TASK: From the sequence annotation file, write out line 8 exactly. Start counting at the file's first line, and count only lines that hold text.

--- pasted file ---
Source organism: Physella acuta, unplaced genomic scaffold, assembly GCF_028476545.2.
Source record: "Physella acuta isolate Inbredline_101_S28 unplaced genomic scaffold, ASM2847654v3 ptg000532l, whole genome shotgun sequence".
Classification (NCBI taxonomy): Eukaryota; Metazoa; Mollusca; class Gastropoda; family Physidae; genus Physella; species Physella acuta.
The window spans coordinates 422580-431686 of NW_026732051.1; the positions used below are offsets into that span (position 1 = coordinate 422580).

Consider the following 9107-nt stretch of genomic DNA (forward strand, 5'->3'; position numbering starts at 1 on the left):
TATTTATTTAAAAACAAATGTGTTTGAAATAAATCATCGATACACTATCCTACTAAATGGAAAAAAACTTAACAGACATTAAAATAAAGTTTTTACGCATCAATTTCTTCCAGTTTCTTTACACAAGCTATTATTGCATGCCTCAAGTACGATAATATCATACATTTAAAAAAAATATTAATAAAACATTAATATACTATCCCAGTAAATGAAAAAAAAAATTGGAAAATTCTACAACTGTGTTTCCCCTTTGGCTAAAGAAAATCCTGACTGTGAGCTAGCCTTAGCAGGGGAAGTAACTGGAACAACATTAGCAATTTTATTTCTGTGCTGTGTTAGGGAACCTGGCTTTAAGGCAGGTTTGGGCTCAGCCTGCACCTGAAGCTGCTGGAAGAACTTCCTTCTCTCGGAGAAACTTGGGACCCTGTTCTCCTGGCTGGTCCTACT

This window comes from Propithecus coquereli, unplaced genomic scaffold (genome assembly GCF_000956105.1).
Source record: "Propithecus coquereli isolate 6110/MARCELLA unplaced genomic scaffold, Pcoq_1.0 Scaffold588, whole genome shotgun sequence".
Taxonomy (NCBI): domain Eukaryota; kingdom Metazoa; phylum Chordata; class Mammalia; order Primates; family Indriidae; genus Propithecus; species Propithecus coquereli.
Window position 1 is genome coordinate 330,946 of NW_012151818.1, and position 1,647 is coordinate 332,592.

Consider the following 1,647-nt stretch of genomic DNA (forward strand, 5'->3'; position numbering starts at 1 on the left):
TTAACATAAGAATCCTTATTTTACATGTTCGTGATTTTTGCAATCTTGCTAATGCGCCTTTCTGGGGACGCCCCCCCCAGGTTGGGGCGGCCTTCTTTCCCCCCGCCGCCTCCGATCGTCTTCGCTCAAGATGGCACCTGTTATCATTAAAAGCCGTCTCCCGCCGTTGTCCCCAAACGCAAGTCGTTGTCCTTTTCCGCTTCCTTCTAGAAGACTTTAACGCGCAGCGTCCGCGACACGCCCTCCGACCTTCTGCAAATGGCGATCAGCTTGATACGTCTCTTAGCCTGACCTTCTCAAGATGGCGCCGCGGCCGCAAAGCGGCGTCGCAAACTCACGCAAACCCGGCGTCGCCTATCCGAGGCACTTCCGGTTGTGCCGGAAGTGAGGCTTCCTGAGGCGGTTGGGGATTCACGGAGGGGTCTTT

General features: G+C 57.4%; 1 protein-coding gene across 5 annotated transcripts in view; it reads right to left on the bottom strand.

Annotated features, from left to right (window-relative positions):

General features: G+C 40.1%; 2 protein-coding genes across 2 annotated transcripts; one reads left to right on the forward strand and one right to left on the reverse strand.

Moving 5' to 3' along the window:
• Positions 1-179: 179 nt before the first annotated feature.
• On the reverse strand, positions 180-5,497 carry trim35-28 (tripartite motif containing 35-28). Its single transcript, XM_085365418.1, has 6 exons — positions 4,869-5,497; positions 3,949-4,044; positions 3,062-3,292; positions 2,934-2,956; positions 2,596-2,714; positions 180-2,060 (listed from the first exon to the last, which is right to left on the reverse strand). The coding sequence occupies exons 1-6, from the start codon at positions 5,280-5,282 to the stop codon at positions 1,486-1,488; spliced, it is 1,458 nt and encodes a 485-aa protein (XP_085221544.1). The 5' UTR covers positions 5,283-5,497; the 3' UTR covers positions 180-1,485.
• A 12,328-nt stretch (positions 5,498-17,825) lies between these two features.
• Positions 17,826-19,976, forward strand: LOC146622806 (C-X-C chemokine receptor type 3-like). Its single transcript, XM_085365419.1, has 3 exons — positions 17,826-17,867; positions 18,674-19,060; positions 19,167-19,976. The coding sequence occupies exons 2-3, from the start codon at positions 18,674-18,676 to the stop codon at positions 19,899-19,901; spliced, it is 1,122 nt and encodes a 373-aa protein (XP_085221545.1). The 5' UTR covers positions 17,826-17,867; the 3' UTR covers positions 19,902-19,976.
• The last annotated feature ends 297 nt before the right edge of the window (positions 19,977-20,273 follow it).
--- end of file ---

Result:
Source record: "Propithecus coquereli isolate 6110/MARCELLA unplaced genomic scaffold, Pcoq_1.0 Scaffold588, whole genome shotgun sequence".